General Assembly - Plenary
The world cannot ignore the conflicts in the Middle East, particularly
those between the Israelis and the Palestinians. It is time to face
the fact that these are problems with global consequences, and the international
community must begin practical solutions.
All nations were affected by the events of September 11. It is unfortunate
that it took such a catastrophic event to wake the "sleeping giant"
to the concerns of terrorism abroad as well as in the Middle East. There
isn't any nation that can go about their daily business without the
fear that they too could be attacked without warning. Israel/Palestine
is a mounting concern for all nations. It is imperative that we stop
ignoring the conflicts in the Middle East, and actively seeks solutions.
We need to stop turning a blind eye toward the conflict, and start taking
the necessary steps toward peace. This is a process that at the center
will be a united front of all nations. Any nation that continues to
ignore the concerns in the Middle East is inviting conflict in their
In 1947-At the end of the Second World War Palestine was
a territory administered by The United Kingdom under a mandate from
the League of Nations. The Assembly established a committee of 11 States
to investigate all matters relating to the question of Palestine and
to recommend solutions. The majority in the Committee recommended that
Palestine be partitioned into an Arab State and Jewish State, with special
international status for Jerusalem.
November 29, 1947- The Assembly adopted resolution 181
by whose terms it approved the partition plan of the majority. The plan
was not accepted by the Palestinian Arabs, because they would oppose
any scheme which provided for the dissection, segregation or partition
of their country, or which gave special and preferential rights and
status to a minority.
May 1948- The relinquishing of the mandate by the United
Kingdom and the declaration of the Jewish State sparked a war between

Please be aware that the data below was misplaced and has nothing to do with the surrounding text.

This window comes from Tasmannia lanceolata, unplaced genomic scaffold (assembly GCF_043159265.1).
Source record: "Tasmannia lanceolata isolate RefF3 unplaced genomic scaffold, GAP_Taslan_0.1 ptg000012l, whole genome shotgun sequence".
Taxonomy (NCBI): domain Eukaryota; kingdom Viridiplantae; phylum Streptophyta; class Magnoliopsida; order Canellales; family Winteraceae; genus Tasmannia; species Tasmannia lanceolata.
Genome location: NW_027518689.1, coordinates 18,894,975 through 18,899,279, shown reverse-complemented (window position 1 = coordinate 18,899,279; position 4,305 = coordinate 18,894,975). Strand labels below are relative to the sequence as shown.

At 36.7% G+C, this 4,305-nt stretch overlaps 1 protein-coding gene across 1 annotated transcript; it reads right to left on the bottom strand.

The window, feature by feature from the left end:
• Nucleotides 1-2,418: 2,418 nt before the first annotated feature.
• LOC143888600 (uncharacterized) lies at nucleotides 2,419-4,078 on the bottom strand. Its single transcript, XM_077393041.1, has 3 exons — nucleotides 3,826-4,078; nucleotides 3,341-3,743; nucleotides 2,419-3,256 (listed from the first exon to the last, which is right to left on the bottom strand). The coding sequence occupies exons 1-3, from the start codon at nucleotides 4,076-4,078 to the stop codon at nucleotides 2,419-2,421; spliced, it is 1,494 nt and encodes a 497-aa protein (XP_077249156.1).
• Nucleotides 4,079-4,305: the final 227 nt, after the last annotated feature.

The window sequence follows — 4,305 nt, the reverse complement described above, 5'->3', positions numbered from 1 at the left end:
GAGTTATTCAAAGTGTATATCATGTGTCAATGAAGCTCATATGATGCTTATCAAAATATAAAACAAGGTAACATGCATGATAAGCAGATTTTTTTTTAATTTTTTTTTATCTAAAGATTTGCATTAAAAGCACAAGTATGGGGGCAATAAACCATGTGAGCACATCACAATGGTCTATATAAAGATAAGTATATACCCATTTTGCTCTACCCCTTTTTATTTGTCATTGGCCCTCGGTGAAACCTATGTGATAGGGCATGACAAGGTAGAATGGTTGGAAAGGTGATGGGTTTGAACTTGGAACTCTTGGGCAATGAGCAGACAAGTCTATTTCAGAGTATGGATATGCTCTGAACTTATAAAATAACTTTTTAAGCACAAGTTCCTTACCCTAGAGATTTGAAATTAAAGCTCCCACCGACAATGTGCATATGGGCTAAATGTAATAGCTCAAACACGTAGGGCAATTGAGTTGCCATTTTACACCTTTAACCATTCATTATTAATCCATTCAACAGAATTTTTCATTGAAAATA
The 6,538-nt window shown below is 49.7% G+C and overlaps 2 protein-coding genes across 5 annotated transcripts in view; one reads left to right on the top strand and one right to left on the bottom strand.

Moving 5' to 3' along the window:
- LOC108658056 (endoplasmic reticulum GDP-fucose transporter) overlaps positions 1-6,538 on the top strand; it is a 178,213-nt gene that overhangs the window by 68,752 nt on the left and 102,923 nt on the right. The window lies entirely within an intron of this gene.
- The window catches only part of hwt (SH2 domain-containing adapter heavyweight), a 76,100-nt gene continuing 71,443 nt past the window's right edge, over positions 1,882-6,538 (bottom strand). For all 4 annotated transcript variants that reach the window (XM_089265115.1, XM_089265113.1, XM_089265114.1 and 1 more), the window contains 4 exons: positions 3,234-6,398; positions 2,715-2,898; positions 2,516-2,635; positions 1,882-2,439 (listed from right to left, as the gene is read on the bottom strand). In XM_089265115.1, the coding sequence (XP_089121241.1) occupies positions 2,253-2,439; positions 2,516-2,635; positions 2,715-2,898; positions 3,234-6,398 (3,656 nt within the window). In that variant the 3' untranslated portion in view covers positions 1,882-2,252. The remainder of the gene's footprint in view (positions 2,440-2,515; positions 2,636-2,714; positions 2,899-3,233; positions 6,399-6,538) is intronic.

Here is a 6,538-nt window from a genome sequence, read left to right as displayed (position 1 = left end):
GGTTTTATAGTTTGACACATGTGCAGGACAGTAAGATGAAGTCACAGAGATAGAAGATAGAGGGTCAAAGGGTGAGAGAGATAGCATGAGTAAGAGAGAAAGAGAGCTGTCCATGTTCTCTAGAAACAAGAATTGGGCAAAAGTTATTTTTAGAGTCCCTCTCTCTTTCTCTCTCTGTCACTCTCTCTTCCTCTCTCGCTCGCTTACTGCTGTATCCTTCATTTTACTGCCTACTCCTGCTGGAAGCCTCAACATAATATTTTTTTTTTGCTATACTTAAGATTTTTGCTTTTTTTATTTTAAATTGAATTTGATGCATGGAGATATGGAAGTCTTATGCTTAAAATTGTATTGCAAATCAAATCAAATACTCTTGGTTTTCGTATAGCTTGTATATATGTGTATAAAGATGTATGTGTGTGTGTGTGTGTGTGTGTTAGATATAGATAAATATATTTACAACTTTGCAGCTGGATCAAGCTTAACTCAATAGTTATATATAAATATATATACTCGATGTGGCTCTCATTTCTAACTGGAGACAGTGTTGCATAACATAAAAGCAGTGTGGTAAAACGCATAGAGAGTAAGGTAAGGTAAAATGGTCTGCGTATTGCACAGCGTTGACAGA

Arab and Jewish communities in the area. Fighting continued despite
the efforts of a United Nations mediator.
July 1948- By the time a truce called for by the Security
Council came into force Israel controlled much of the territory originally
allotted to the Arab State. Jordan and Egypt respectively administered
the remaining portions of the West Bank and the Gaza Strip.
The events of 1947-1948 created a serious refugee problem,
with thousands of Palestinians being uprooted and ending up in Jordan,
Gaza, the West Bank, Lebanon, Syria or Kuwait. The United Nations quickly
set up the United Nations Relief and Works Agency for Palestine Refugees
in the Near East (UNRWA) to support the refugees. In December 1948,
the Assembly declared that refugees must be permitted to return to their
homes and live in peace with their neighbors, and that those choosing
not to return should be compensated. Under resolution 194, the Assembly
called for the demilitarization and internationalization of Jerusalem.
The resolution was never implemented, but its provisions on the special
status of the city and the right of Palestinian refugees to return have
been reasserted by the Assembly virtually every year since 1948.
1956 and in 1967- The affairs of the Middle East changed with
the Six Day War of 1967 between Israel, Egypt, Jordan, and Syria. It
ended with Israel occupying the Egyptian Sinai, the Gaza Strip, The
West Bank and part of the Syrian Golan Heights. The UN Security Council
called upon Israel to ensure the safety and welfare of the inhabitants
where military operations had taken place, and to help in returning
the refugees displaced by the war. Israel/Arab dispute continued for
the next 20 years. It turned to open hostility in...
October 1973- Another Israel/Arab war broke out. The Council
called for an immediate truce and asked the parties to begin the implementation
of resolution 242 immediately after the ceasefire. The Palestine Liberation
Organization (PLO), joined by Arab States, criticized the resolutions
for reducing the Palestinian problem to a question of international
charity and for reducing the Palestinians to the status of refugees
without national political rights.
Present- Conflicts between the PLO and Israel continue
to hurt the peace process. There was a ray of hope in 1994 when PLO
leader Yasser Arafat, Israeli Prime Minister Yitzhak Rabin, and Israeli
Foreign Minister Shimon Perez won the Nobel Peace Price for the
Oslo Accords. After the assassination of Israeli Prime Minister
Yitzhak Rabin, November 4, 1995, the peace process took a severe blow,
and has yet to regain the lost ground.